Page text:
Riverside voters will encounter an orphaned referendum on the March 17 ballot. Crafted and abandoned by the village board. Like some forgotten land mine, Referendum Question 1 could blow a hole in local government if approved.

The village board is asking the electorate, at a traditionally low turnout primary election, to make a significant change to the structure of local government, without offering any supporting rationale for doing so.

The referendum purports to address limiting terms for the elective offices of village president and village trustee. But its actual result may be just the opposite – increasing the length of time actually, rather than theoretically, served by any individual.

First a little history: The Riverside Community Caucus (RCC) has traditionally limited its endorsement of a candidate to two consecutive full terms. The RCC sat out last year’s municipal election while it underwent reorganization. 

But rumors of its demise were greatly exaggerated. The RCC’s new bylaws state that the “maximum terms for each office shall be: … Two (2) consecutive full 4-year elected terms.” The RCC is currently planning for next year’s municipal elections.

No village officer has been elected to a third term since 1985 – 35 years ago. Many trustees choose to serve only one term. Two of the last three village presidents (excluding the current officeholder) have also chosen to serve a single term. 

Bottom line: The terrifying idea “of having the same trustee sitting here for 30 years” is a fiction. In Riverside, a maximum of eight consecutive years is the accepted norm. 

So what’s the harm in approving the referendum?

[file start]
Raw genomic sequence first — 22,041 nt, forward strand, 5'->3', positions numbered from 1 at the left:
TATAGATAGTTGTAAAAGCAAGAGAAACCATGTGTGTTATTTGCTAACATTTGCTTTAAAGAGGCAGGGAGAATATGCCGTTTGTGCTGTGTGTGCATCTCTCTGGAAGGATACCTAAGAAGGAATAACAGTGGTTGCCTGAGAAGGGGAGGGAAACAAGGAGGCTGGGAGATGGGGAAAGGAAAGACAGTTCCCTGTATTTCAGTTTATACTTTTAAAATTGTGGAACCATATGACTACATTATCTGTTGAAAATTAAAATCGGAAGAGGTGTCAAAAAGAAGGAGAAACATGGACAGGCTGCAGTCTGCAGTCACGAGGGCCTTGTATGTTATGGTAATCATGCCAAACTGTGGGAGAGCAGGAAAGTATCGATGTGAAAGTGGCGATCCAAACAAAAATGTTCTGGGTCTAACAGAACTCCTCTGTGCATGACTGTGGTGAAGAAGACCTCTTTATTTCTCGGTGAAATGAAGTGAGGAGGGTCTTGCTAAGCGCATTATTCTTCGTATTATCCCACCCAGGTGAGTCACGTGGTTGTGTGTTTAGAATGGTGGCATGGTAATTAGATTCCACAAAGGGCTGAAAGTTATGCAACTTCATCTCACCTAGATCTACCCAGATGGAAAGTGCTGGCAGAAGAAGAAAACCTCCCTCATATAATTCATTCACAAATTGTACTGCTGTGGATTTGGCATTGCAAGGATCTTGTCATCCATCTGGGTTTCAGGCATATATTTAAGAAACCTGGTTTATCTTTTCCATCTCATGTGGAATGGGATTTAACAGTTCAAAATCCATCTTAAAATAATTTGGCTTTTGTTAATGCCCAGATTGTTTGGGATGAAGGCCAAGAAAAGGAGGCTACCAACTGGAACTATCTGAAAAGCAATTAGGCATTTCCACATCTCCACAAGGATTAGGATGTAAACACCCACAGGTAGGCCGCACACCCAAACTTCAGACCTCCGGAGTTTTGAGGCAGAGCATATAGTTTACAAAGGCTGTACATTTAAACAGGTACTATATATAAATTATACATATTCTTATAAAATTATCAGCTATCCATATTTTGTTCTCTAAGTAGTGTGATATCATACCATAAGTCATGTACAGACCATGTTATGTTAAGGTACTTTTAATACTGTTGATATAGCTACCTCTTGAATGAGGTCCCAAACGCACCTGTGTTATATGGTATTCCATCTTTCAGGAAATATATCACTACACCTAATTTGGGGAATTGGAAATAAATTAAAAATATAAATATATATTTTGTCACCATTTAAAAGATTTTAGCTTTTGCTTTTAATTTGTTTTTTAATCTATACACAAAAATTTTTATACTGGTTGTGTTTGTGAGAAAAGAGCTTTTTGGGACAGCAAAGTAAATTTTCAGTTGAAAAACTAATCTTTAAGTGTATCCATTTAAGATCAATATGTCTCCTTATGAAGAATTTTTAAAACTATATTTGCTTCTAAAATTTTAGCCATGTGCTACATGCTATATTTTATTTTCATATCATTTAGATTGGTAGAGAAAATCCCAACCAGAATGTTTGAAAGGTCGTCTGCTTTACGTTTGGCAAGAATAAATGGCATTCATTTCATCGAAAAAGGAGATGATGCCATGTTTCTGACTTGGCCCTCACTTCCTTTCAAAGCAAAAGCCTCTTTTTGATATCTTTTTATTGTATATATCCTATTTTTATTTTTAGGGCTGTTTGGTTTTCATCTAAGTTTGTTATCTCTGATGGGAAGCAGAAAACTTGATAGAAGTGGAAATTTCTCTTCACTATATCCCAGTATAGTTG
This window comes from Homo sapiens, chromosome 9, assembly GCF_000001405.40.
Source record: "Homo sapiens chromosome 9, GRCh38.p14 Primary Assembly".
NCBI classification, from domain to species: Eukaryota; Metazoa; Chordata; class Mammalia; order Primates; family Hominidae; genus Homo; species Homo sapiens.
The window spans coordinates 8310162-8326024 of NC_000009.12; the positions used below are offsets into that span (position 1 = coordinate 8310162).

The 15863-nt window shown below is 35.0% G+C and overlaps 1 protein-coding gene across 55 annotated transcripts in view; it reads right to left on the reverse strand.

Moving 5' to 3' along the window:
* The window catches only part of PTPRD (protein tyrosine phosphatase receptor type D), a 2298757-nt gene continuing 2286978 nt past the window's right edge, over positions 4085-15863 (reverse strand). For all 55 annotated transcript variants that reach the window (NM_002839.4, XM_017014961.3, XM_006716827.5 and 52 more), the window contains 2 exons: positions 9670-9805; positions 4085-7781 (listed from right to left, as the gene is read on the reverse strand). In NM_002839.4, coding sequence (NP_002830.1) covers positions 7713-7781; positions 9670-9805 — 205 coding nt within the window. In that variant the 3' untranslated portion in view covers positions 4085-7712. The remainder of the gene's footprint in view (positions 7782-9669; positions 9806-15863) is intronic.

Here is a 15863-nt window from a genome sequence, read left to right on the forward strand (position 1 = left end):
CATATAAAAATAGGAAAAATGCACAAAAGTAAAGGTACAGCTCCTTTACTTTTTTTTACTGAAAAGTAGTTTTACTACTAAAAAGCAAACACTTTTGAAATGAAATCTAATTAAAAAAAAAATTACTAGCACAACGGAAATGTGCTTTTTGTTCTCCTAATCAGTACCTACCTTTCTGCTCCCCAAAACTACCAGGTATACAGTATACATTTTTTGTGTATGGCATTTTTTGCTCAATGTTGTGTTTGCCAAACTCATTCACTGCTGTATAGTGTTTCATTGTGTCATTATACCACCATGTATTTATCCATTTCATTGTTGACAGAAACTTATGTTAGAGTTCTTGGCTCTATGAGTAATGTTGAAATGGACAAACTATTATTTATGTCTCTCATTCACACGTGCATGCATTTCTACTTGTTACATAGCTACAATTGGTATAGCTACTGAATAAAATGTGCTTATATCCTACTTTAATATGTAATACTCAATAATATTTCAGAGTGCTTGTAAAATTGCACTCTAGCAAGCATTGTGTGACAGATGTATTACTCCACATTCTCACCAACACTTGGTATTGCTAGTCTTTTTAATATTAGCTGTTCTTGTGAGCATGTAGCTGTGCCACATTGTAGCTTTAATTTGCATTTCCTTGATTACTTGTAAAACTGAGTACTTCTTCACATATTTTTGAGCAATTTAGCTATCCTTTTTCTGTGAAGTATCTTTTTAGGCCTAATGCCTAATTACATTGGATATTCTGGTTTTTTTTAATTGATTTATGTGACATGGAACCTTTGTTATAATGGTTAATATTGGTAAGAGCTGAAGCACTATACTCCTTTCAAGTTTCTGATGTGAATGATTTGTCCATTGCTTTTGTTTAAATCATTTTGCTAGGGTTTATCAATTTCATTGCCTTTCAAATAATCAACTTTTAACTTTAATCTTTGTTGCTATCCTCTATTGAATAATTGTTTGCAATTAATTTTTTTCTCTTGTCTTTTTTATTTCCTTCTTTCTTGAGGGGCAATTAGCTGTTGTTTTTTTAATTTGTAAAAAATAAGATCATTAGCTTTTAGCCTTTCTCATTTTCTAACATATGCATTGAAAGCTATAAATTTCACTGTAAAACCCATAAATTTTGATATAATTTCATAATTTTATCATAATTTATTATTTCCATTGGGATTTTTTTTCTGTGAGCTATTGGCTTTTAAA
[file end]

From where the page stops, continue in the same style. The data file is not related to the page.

First, this referendum is binding, not advisory. Approval would change what is viewed as acceptable service from two to three consecutive terms. The first election to be impacted by the mandated term limits would be held in 2033 – a full 13 years from now.

Second, this referendum is prospective, not retroactive. Which means that current elected officials could serve four or five consecutive terms before the “limits” kick in. Current officials could colorably argue that it is the mandated “will” of the electorate that they serve longer, because the impact of the referendum was known at the time of the vote. 

Limiting terms through this referendum will not increase participation in village government. The prospect of waiting a dozen years is no incentive to get involved. A better “tool” to achieve the dual goals of limiting terms and increasing participation exists – the non-partisan Riverside Community Caucus. Membership is open to all voters registered in the village. Collaboration, not coercion, is key to sustaining and improving local government.

Vote “no” to Riverside Referendum Question 1.

Kevin Smith is a Riverside resident and chairman of the Riverside Community Caucus. He wrote this op-ed as a private citizen, not in his official capacity as RCC chairman.